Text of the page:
Day in the Five: The tortured tale of a terrorist

On September 27, 2005, an American immigration court turned down alleged Cuban terrorist Luis Posada Carriles’ request for political asylum in the United States.

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Blood on the floor at the Copacabana.

The following day, however, the same judge ruled Posada couldn’t be deported because he might face “torture” in Venezuela, which had requested his extradition to face charges in connection with a deadly 1976 terrorist attack on a Cubana Airlines flight carrying 73 passengers.

Venezuela responded that the United States had a “double standard in its so-called war on terrorism.”

Posada is now scheduled to go on trial in El Paso, Texas, in January 2011—not for any of the terrorist acts he’s been accused of (including the airline bombing and the Havana hotel attacks) but for fibbing to immigration officials when he first filed for asylum.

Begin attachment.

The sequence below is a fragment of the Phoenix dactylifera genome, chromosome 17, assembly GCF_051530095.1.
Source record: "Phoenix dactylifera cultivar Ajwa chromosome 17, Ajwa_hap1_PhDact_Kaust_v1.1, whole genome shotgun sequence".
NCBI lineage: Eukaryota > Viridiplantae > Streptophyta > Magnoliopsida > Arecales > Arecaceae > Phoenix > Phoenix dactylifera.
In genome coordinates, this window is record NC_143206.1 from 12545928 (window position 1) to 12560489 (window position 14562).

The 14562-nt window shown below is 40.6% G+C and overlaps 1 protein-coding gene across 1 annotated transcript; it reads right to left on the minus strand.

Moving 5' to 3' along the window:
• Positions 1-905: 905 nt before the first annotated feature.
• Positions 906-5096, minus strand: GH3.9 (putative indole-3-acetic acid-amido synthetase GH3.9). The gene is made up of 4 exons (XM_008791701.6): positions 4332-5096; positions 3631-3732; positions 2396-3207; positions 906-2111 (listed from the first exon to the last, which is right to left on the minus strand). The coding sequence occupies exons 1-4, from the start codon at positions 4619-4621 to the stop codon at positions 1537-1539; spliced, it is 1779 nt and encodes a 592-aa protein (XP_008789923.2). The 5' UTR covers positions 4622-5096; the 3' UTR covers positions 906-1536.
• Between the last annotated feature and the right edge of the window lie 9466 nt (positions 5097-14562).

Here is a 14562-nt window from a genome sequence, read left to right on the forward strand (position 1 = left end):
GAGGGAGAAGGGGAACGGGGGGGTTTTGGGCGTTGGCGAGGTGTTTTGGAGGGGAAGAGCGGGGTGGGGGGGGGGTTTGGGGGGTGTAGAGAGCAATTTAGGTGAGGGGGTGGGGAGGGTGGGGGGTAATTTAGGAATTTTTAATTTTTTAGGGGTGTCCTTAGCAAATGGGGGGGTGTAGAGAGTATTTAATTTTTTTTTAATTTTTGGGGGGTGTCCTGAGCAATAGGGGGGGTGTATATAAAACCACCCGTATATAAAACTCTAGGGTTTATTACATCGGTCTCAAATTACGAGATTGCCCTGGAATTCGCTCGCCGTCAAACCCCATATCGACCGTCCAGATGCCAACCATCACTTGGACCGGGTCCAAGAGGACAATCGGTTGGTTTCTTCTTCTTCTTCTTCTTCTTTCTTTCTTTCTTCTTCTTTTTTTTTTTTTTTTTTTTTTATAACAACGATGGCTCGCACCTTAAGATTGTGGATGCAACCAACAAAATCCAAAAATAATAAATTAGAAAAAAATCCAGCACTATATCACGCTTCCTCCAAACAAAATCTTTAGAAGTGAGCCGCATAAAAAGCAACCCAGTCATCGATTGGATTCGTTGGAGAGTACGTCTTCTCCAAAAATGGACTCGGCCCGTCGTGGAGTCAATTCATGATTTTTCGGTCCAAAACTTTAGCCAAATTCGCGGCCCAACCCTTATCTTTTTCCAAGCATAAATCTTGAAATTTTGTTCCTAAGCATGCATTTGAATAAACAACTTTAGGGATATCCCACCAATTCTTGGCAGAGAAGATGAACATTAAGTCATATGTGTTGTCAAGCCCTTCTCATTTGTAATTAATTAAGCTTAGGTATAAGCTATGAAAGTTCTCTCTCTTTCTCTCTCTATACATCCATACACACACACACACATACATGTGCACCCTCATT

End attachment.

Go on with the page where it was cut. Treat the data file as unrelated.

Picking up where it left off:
The immigration officer asked Posada if he’d been involved in the 1997 hotel bombing campaign. Posada said no. The government says he lied. Which means it believes he was responsible for the death of Fabio Di Celmo. But it won’t charge him for that… just for telling an untruth to an immigration officer.

One more irony: this time it’s using evidence the Cubans gathered to press its case against Posada.

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